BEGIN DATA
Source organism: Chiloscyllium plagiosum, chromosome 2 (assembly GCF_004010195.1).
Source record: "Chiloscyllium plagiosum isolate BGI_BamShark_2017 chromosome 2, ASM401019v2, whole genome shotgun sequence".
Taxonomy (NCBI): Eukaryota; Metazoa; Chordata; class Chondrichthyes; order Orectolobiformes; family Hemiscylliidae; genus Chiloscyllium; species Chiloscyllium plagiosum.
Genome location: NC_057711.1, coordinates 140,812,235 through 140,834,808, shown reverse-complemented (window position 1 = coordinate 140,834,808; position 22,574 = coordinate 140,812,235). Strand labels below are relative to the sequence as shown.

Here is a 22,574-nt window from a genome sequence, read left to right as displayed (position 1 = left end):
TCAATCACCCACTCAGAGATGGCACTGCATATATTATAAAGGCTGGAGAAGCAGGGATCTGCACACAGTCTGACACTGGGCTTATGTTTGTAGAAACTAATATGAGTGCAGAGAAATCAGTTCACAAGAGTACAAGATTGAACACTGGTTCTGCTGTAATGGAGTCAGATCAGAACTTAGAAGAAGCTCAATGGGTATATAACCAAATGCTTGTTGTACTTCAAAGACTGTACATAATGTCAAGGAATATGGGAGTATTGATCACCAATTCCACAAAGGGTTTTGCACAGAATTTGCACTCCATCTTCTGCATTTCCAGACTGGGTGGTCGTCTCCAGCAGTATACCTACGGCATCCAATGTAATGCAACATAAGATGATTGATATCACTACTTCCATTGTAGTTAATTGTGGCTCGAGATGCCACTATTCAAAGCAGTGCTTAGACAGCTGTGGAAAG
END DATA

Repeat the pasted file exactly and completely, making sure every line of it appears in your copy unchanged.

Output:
Source organism: Chiloscyllium plagiosum, chromosome 2 (assembly GCF_004010195.1).
Source record: "Chiloscyllium plagiosum isolate BGI_BamShark_2017 chromosome 2, ASM401019v2, whole genome shotgun sequence".
Taxonomy (NCBI): Eukaryota; Metazoa; Chordata; class Chondrichthyes; order Orectolobiformes; family Hemiscylliidae; genus Chiloscyllium; species Chiloscyllium plagiosum.
Genome location: NC_057711.1, coordinates 140,812,235 through 140,834,808, shown reverse-complemented (window position 1 = coordinate 140,834,808; position 22,574 = coordinate 140,812,235). Strand labels below are relative to the sequence as shown.

Here is a 22,574-nt window from a genome sequence, read left to right as displayed (position 1 = left end):
TCAATCACCCACTCAGAGATGGCACTGCATATATTATAAAGGCTGGAGAAGCAGGGATCTGCACACAGTCTGACACTGGGCTTATGTTTGTAGAAACTAATATGAGTGCAGAGAAATCAGTTCACAAGAGTACAAGATTGAACACTGGTTCTGCTGTAATGGAGTCAGATCAGAACTTAGAAGAAGCTCAATGGGTATATAACCAAATGCTTGTTGTACTTCAAAGACTGTACATAATGTCAAGGAATATGGGAGTATTGATCACCAATTCCACAAAGGGTTTTGCACAGAATTTGCACTCCATCTTCTGCATTTCCAGACTGGGTGGTCGTCTCCAGCAGTATACCTACGGCATCCAATGTAATGCAACATAAGATGATTGATATCACTACTTCCATTGTAGTTAATTGTGGCTCGAGATGCCACTATTCAAAGCAGTGCTTAGACAGCTGTGGAAAG